The base for the following visualizations are two datasets: (1) 147 million worldwide photographs from Flickr, georeferenced between 2007 and 2015, and (2) 415,000 user locations (from 1.3 million total number of users), geocoded through the Bing Maps API.
My original intention was to validate the location information that is provided by users on their public Flickr profile. But some of these graphics are also interesting because they show how individual photo patterns emerge from different cultural origin. In other words, if a person spent his or her time somewhere long enough to specify this place as his or her ‘current location’ on Flickr, it seems possible to conclude that there must be some degree of cultural connection between the person and the place specified.
The first graphic shows the central Mediterranean Sea and photo patterns for 3 groups of photographers from different cultures. It is not surprising that Corsica, being a French island, is dominated by people originating from France. Similarly, Sardinia, an island belonging to Italy, is dominated by Italians. While Majorca belongs to Spain, the island is known as a major tourist destination for Germans. The photo map reflects this phenomenon. At the same time, it seems possible to assign a certain rank order among the shown Mediterranean islands. French photographers seem to have a strong predisposition for visiting Corsica. Italians, albeit showing a strong preference for Sardinia, occasionally also make visits to Corsica. The Germans clearly prefer Majorca, followed by Corsica, and with a least preference for Sardinia.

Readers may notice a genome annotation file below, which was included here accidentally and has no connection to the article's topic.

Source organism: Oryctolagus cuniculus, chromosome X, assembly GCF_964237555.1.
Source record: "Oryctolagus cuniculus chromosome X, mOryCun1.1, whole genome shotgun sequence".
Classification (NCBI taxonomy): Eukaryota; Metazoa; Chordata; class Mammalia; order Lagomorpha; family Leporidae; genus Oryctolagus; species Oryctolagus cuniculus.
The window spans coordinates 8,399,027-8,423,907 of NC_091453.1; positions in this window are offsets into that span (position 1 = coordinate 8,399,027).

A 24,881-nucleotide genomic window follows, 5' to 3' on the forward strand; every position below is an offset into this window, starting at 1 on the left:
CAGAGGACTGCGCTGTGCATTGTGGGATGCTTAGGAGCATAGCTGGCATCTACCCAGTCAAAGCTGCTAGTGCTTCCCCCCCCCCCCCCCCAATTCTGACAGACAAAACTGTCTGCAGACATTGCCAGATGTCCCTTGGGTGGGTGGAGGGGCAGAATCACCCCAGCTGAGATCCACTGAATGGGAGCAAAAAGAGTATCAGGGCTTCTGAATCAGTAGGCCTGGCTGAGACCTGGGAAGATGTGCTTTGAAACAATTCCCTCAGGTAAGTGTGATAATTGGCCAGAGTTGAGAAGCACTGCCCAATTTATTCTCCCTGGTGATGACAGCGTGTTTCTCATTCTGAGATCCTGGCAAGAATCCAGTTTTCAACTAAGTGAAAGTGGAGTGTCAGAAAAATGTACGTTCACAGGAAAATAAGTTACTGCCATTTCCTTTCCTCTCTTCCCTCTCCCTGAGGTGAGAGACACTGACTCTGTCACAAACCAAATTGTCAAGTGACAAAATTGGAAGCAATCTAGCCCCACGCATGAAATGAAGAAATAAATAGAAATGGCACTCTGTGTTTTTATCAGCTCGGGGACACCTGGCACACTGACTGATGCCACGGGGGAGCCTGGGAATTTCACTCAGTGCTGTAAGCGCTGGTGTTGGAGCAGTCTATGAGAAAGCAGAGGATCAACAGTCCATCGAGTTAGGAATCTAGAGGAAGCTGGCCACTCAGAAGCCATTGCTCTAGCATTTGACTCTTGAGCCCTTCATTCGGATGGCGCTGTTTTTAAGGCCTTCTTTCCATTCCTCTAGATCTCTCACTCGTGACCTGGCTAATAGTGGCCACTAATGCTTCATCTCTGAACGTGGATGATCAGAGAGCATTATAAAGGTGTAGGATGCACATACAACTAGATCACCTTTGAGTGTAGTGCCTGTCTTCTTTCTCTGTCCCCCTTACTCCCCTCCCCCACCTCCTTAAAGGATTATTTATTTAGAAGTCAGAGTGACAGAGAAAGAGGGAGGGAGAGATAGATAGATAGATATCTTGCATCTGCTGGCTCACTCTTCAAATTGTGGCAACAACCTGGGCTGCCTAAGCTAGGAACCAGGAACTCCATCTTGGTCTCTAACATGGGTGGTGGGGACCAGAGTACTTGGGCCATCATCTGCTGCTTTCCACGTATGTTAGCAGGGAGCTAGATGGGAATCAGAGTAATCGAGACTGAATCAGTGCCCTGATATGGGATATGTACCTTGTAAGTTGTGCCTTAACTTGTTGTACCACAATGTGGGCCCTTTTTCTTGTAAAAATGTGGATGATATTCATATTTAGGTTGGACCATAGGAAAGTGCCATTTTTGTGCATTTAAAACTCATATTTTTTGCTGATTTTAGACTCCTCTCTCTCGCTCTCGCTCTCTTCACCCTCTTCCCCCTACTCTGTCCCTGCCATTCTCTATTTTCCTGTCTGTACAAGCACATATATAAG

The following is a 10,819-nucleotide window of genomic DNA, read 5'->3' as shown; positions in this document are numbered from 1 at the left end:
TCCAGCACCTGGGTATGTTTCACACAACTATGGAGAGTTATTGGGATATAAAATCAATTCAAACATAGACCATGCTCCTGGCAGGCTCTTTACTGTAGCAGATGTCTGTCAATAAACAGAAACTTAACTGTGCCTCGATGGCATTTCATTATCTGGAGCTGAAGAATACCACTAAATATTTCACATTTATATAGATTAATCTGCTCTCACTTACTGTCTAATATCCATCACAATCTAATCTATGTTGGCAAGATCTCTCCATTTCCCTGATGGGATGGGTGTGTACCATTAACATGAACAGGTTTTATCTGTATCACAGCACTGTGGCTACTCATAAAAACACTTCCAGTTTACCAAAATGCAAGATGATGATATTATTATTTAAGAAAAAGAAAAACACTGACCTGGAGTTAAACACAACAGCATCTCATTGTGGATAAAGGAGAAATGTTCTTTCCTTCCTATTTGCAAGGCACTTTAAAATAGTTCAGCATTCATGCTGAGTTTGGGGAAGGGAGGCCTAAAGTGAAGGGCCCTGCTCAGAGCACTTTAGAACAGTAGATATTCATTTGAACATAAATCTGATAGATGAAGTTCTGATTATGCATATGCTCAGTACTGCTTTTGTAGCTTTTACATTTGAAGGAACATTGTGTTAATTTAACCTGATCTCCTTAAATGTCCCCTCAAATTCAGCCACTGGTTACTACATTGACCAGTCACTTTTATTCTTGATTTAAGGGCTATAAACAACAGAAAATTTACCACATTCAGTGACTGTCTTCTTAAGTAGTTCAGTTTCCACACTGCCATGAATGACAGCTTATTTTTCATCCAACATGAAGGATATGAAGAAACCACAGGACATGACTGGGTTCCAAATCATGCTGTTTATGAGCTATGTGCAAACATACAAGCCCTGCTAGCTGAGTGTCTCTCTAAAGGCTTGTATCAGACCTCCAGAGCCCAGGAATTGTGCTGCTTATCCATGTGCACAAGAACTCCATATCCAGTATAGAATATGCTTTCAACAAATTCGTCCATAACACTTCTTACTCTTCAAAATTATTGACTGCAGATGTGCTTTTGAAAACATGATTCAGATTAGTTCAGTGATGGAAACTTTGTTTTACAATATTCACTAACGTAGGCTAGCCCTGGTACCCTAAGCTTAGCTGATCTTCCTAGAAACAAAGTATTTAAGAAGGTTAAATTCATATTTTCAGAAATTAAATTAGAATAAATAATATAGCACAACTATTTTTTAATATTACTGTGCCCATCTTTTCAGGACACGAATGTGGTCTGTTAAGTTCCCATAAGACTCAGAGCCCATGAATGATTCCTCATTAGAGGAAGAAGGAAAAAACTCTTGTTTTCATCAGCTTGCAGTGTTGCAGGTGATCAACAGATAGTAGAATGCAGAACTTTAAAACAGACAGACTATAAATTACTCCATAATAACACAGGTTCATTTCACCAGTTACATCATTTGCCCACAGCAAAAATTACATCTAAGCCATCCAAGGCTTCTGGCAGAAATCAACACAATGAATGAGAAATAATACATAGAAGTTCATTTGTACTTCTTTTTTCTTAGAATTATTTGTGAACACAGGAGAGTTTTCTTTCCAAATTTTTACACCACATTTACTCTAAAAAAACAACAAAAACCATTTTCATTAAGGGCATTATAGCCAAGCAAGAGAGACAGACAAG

The second graphic was created for Central Europe. (a) shows all georeferenced photographs from Flickr, whereas (b) shows only the subset of photos taken by Germans. Strikingly visible in the second illustration is (are) the route(s) that German pilgrims seem to take when walking the Camino de Santiago, to the shrine of the apostle St. James in the Cathedral of Santiago de Compostela in Spain. Obviously, Spain is where this path is most dominantly visible because people increasingly merge towards their final destination. In general, these graphics illustrate a strong attribution of meaning, extracted from thousands of photographers’ behaviour. The question is, is this data suitable to measure the public, collective importance of the different routes of the Camino de Santiago, i.e. how representative is it for all pilgrims?
Or, to put it differently: How representative are the Flickr photo patterns to estimate overall visitation rates?
I only found few publications that look into these questions. One is from Wood, S. A., Guerry, A. D., Silver, J. M., & Lacayo, M. (2013). Their results are promising. Throughout my own research, I frequently found that the Flickr data in general is a good proxy for behavioral patterns of the general public. Perhaps this is because Flickr features a fairly diverse group of users. Or, maybe people with similar cultural background tend to perceive the world more equally than originally assumed?